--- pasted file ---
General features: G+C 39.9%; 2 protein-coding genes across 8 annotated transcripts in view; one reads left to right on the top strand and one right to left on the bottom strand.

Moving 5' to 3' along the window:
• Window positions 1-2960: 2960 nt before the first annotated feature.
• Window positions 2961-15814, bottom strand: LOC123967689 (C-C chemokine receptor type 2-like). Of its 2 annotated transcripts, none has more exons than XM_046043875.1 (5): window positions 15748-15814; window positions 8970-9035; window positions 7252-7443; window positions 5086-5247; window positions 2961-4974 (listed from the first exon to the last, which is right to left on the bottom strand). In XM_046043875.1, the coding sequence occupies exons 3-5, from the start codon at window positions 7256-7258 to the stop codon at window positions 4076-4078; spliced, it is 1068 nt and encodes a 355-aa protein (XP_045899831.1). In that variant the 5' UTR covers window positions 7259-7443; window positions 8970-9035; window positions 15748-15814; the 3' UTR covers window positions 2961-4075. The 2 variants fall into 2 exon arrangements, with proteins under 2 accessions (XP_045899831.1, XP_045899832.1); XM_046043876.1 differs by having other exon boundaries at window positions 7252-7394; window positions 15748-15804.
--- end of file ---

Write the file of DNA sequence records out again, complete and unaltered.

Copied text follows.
General features: G+C 39.9%; 2 protein-coding genes across 8 annotated transcripts in view; one reads left to right on the top strand and one right to left on the bottom strand.

Moving 5' to 3' along the window:
• Window positions 1-2960: 2960 nt before the first annotated feature.
• Window positions 2961-15814, bottom strand: LOC123967689 (C-C chemokine receptor type 2-like). Of its 2 annotated transcripts, none has more exons than XM_046043875.1 (5): window positions 15748-15814; window positions 8970-9035; window positions 7252-7443; window positions 5086-5247; window positions 2961-4974 (listed from the first exon to the last, which is right to left on the bottom strand). In XM_046043875.1, the coding sequence occupies exons 3-5, from the start codon at window positions 7256-7258 to the stop codon at window positions 4076-4078; spliced, it is 1068 nt and encodes a 355-aa protein (XP_045899831.1). In that variant the 5' UTR covers window positions 7259-7443; window positions 8970-9035; window positions 15748-15814; the 3' UTR covers window positions 2961-4075. The 2 variants fall into 2 exon arrangements, with proteins under 2 accessions (XP_045899831.1, XP_045899832.1); XM_046043876.1 differs by having other exon boundaries at window positions 7252-7394; window positions 15748-15804.